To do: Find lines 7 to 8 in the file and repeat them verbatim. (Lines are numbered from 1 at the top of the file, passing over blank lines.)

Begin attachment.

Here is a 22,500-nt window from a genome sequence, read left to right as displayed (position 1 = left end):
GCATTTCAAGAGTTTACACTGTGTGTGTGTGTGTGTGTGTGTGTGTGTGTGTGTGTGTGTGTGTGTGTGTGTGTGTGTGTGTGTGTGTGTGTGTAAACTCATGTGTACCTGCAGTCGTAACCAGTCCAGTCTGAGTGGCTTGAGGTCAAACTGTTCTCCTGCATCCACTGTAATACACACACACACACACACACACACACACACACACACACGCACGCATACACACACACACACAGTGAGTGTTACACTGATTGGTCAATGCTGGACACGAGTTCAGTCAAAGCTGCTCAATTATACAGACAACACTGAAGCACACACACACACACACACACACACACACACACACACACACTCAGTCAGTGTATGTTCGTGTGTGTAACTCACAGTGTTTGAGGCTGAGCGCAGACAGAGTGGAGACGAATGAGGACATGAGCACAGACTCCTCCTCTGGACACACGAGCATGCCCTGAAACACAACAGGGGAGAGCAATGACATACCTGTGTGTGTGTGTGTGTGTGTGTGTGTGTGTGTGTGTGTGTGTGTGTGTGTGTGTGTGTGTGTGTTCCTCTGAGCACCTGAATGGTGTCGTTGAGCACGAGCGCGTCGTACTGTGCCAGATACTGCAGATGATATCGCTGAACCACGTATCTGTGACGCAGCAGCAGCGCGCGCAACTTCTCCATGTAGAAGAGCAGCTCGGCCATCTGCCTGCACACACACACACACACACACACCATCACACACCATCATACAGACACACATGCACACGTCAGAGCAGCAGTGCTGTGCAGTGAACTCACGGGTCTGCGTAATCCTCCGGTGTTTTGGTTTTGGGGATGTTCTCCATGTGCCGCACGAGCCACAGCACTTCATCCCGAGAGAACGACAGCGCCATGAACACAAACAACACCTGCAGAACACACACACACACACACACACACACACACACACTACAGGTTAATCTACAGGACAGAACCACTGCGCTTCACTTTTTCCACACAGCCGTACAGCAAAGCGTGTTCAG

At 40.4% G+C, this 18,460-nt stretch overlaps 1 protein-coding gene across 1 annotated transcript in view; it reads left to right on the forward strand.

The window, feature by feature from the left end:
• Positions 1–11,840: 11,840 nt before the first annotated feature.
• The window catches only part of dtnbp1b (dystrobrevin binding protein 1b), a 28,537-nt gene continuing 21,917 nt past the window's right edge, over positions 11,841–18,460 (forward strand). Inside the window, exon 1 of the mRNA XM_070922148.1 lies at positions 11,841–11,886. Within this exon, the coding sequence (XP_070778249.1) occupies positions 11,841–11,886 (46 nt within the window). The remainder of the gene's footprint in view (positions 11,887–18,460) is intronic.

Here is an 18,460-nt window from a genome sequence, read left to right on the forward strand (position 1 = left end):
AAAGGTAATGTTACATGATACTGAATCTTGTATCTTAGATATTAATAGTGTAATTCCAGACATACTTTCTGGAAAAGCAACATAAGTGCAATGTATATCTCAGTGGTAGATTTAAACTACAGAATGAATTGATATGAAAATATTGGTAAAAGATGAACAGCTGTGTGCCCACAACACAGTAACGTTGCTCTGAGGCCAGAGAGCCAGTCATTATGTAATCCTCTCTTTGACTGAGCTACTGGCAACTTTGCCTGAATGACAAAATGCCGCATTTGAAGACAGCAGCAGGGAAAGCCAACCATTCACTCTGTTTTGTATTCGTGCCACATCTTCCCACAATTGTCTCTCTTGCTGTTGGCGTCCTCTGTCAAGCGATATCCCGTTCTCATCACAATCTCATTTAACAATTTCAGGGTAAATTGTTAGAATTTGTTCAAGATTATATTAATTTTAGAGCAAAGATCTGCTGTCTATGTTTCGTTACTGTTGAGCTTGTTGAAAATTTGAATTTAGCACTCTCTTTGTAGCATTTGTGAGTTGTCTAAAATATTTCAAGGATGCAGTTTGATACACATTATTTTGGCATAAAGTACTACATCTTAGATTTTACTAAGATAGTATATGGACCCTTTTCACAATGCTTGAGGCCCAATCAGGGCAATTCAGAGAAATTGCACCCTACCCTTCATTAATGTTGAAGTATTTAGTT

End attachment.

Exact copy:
Here is an 18,460-nt window from a genome sequence, read left to right on the forward strand (position 1 = left end):
AAAGGTAATGTTACATGATACTGAATCTTGTATCTTAGATATTAATAGTGTAATTCCAGACATACTTTCTGGAAAAGCAACATAAGTGCAATGTATATCTCAGTGGTAGATTTAAACTACAGAATGAATTGATATGAAAATATTGGTAAAAGATGAACAGCTGTGTGCCCACAACACAGTAACGTTGCTCTGAGGCCAGAGAGCCAGTCATTATGTAATCCTCTCTTTGACTGAGCTACTGGCAACTTTGCCTGAATGACAAAATGCCGCATTTGAAGACAGCAGCAGGGAAAGCCAACCATTCACTCTGTTTTGTATTCGTGCCACATCTTCCCACAATTGTCTCTCTTGCTGTTGGCGTCCTCTGTCAAGCGATATCCCGTTCTCATCACAATCTCATTTAACAATTTCAGGGTAAATTGTTAGAATTTGTTCAAGATTATATTAATTTTAGAGCAAAGATCTGCTGTCTATGTTTCGTTACTGTTGAGCTTGTTGAAAATTTGAATTTAGCACTCTCTTTGTAGCATTTGTGAGTTGTCTAAAATATTTCAAGGATGCAGTTTGATACACATTATTTTGGCATAAAGTACTACATCTTAGATTTTACTAAGATAGTATATGGACCCTTTTCACAATGCTTGAGGCCCAATCAGGGCAATTCAGAGAAATTGCACCCTACCCTTCATTAATGTTGAAGTATTTAGTT